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36

Foreign Affairs
 

One CEO's account of small businesses' growing interest in international business.
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To hear Jack Rennie tell it, there's a simple reason for small business's recent awakening to the importance of international business. "You can trace it back to the mid-1980s," he said recently from the headquarters of his company, Pacer Systems, in Billerica, Mass. "The dollar went high, and whole industries populated with small companies woke up to discover they had competitors they'd never even heard of before. Interest has been building ever since."

Rennie is also chairman of the Small Business Foundation of America, which operates an export-opportunity hot line for small companies interested in exporting. "We're now getting about 7,500 calls a year," he says. "Many of the questions are pretty basic, but people are getting more sophisticated every day. Recently, we had a woman call us from Texas with 20 of the most intelligent questions we've ever been asked about foreign markets. At the end of the conversation, we inquired which foreign market she planned to enter first. She said, 'New York.' "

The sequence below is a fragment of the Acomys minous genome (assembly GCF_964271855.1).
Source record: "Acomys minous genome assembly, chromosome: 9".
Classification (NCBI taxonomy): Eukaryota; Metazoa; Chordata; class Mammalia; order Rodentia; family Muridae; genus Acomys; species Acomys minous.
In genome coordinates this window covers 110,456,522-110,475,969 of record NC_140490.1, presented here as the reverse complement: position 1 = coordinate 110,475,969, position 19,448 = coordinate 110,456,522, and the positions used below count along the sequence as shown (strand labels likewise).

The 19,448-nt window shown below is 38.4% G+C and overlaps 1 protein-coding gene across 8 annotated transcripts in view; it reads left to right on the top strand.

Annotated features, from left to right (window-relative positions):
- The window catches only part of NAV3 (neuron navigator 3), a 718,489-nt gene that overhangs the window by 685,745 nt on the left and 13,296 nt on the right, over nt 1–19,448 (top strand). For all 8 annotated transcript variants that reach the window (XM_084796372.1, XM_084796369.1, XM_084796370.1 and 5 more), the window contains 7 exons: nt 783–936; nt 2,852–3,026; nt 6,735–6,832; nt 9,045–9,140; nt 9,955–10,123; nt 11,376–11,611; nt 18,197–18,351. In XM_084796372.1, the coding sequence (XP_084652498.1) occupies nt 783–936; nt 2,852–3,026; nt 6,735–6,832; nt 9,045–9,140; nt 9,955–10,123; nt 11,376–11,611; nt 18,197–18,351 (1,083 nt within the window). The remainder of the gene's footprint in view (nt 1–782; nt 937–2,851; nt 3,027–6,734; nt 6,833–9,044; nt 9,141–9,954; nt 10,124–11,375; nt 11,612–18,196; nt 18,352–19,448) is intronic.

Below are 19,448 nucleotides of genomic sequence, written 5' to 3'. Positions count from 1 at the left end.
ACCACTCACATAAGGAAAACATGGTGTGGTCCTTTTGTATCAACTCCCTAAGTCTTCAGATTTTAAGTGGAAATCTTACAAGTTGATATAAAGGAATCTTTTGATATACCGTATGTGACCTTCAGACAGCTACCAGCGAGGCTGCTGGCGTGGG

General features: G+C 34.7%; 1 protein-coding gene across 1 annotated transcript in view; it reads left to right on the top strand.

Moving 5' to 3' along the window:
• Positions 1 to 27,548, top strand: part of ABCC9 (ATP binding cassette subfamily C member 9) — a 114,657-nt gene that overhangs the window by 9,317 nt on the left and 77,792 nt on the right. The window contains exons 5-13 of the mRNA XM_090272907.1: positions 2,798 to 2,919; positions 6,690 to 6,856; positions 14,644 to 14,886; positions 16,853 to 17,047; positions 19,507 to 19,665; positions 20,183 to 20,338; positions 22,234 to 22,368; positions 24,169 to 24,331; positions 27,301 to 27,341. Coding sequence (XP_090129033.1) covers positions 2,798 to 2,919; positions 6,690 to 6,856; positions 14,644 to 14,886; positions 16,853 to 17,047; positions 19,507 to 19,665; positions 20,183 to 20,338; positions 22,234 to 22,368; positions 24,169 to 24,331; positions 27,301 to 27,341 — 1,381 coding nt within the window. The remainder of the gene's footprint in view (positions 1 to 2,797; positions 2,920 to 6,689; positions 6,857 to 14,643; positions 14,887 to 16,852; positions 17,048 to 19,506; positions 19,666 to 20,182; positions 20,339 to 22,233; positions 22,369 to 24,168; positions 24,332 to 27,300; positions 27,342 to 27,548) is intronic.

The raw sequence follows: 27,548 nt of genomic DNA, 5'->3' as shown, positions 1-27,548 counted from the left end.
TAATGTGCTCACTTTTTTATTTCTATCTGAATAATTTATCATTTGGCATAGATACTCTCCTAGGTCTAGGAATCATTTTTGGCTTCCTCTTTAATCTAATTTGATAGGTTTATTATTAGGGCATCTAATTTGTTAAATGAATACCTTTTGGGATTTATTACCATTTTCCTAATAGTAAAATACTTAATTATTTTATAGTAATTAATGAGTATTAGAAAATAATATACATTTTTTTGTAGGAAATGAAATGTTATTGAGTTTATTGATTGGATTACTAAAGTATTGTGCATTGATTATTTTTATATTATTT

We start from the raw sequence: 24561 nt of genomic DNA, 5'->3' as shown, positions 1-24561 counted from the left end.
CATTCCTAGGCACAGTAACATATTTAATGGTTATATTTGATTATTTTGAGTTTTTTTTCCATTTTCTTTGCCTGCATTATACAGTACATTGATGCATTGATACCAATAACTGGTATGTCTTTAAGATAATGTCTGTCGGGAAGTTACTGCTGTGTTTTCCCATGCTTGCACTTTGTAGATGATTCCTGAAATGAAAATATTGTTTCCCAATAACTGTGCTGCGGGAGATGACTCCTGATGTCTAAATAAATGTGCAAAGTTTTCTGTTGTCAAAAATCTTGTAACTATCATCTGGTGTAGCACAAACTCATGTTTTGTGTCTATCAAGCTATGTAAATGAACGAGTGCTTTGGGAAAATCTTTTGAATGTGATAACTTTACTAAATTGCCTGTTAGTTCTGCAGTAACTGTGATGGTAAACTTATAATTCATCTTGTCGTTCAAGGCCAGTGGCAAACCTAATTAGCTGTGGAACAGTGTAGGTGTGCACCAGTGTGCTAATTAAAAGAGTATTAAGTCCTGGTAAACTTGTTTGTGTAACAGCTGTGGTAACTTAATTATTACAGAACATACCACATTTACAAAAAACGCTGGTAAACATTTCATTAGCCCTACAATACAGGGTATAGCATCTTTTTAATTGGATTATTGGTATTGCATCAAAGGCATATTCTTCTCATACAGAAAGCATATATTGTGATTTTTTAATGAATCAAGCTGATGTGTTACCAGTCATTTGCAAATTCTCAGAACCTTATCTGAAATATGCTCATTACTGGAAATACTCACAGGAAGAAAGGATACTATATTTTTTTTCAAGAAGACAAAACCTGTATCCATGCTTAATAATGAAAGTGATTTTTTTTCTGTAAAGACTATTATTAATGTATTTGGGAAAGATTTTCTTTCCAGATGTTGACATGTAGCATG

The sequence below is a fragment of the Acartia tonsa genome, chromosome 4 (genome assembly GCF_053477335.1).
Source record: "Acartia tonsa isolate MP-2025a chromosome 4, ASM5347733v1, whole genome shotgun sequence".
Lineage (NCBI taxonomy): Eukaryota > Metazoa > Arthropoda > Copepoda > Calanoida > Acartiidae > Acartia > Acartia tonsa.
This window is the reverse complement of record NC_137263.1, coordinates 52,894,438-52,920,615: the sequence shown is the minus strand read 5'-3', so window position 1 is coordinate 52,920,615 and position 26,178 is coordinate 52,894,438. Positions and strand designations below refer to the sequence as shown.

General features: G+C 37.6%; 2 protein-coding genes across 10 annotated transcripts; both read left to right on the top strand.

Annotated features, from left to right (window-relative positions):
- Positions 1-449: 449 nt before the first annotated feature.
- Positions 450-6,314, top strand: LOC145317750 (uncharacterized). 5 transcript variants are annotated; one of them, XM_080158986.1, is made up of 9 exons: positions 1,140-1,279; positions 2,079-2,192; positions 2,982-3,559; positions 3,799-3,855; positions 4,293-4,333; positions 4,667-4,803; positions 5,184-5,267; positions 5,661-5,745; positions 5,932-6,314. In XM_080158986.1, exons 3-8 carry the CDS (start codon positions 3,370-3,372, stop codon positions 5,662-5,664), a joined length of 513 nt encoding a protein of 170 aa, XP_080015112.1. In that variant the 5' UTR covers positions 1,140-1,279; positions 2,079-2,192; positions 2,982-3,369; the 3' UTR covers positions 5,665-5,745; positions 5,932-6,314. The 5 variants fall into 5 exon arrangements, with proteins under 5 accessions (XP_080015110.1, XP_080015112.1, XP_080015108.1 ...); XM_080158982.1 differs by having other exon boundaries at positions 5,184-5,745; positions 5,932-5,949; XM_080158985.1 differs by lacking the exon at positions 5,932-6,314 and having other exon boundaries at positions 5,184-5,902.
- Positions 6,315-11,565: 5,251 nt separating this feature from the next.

You can get answers to your own questions about foreign markets by dialing 800-243-7232.

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Last updated: Jun 1, 1993




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